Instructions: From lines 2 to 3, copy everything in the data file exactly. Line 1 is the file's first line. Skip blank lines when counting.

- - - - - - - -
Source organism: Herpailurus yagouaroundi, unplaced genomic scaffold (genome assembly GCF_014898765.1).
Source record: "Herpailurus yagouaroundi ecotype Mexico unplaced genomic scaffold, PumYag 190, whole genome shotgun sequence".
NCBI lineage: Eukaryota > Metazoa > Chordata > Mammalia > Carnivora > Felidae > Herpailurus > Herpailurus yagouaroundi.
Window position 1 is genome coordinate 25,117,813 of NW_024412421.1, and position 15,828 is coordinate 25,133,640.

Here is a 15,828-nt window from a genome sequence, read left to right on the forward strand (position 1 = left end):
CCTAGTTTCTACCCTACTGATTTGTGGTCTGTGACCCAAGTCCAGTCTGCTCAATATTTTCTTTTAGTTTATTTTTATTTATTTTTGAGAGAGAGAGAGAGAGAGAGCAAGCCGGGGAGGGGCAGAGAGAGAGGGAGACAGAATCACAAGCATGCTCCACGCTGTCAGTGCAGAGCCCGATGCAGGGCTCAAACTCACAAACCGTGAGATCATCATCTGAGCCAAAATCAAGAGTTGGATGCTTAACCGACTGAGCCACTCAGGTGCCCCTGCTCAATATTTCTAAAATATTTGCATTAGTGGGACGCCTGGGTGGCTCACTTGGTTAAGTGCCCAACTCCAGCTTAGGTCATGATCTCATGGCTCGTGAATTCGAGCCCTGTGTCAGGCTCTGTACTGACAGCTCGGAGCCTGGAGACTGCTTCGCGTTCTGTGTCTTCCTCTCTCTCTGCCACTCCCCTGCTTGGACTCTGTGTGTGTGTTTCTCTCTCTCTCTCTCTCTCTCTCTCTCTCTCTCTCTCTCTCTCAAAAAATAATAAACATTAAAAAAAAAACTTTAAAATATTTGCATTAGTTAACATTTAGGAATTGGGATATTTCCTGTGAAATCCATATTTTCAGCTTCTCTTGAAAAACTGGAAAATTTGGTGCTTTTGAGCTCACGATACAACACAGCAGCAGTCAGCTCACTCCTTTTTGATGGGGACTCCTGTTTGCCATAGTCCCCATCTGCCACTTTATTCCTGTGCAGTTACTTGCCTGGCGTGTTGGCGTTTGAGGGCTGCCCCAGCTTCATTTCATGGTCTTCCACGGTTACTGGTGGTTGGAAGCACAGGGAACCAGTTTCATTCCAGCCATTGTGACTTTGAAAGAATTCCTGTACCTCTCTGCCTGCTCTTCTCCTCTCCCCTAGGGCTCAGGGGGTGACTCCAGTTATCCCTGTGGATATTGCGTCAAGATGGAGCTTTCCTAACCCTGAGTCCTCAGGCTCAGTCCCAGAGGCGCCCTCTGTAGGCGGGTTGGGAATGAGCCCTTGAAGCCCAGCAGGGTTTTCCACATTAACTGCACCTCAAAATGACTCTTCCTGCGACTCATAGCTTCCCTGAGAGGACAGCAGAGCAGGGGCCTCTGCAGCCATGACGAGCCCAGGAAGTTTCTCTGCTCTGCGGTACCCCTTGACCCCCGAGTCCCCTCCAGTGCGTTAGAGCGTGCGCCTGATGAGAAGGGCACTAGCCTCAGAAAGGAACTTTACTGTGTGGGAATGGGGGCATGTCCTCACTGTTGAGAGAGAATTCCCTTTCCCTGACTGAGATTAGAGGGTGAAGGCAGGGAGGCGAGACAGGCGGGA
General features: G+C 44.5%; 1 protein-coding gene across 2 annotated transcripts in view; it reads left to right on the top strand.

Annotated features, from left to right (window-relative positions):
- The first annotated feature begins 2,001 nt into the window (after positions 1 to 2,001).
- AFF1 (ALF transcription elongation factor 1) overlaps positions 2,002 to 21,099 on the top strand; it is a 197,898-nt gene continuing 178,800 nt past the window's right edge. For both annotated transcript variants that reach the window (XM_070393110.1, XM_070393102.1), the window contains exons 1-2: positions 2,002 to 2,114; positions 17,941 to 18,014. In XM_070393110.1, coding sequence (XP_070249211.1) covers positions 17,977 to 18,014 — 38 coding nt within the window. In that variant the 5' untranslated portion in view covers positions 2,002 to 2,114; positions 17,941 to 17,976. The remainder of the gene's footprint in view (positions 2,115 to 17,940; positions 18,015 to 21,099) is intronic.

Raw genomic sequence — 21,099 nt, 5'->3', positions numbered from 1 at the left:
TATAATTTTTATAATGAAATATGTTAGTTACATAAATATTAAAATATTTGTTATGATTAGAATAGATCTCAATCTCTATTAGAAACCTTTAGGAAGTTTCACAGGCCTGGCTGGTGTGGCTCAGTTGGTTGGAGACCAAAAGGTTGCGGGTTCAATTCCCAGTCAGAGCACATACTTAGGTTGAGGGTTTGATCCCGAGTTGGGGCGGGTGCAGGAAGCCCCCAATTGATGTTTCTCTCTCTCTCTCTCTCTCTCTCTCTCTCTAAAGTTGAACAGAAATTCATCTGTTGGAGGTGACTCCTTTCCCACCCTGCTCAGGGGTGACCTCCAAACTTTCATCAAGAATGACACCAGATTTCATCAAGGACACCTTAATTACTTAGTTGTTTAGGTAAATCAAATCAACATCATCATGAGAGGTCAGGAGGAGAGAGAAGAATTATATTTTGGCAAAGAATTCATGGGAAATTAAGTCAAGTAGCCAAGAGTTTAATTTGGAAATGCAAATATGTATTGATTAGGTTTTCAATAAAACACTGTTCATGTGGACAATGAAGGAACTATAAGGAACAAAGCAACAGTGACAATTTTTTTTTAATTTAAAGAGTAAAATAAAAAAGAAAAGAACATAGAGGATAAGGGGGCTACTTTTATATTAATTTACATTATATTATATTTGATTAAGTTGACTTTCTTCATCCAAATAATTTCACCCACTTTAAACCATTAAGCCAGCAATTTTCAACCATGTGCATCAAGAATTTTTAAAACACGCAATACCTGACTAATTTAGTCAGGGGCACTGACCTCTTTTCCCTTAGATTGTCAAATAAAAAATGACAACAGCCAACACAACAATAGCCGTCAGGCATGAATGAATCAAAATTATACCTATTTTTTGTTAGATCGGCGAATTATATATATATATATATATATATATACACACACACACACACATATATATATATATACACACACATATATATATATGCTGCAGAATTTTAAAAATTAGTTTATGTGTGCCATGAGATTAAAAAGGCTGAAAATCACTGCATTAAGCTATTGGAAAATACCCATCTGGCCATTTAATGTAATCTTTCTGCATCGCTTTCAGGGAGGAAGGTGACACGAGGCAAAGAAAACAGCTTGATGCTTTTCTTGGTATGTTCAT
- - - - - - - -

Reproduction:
Source record: "Herpailurus yagouaroundi ecotype Mexico unplaced genomic scaffold, PumYag 190, whole genome shotgun sequence".
NCBI lineage: Eukaryota > Metazoa > Chordata > Mammalia > Carnivora > Felidae > Herpailurus > Herpailurus yagouaroundi.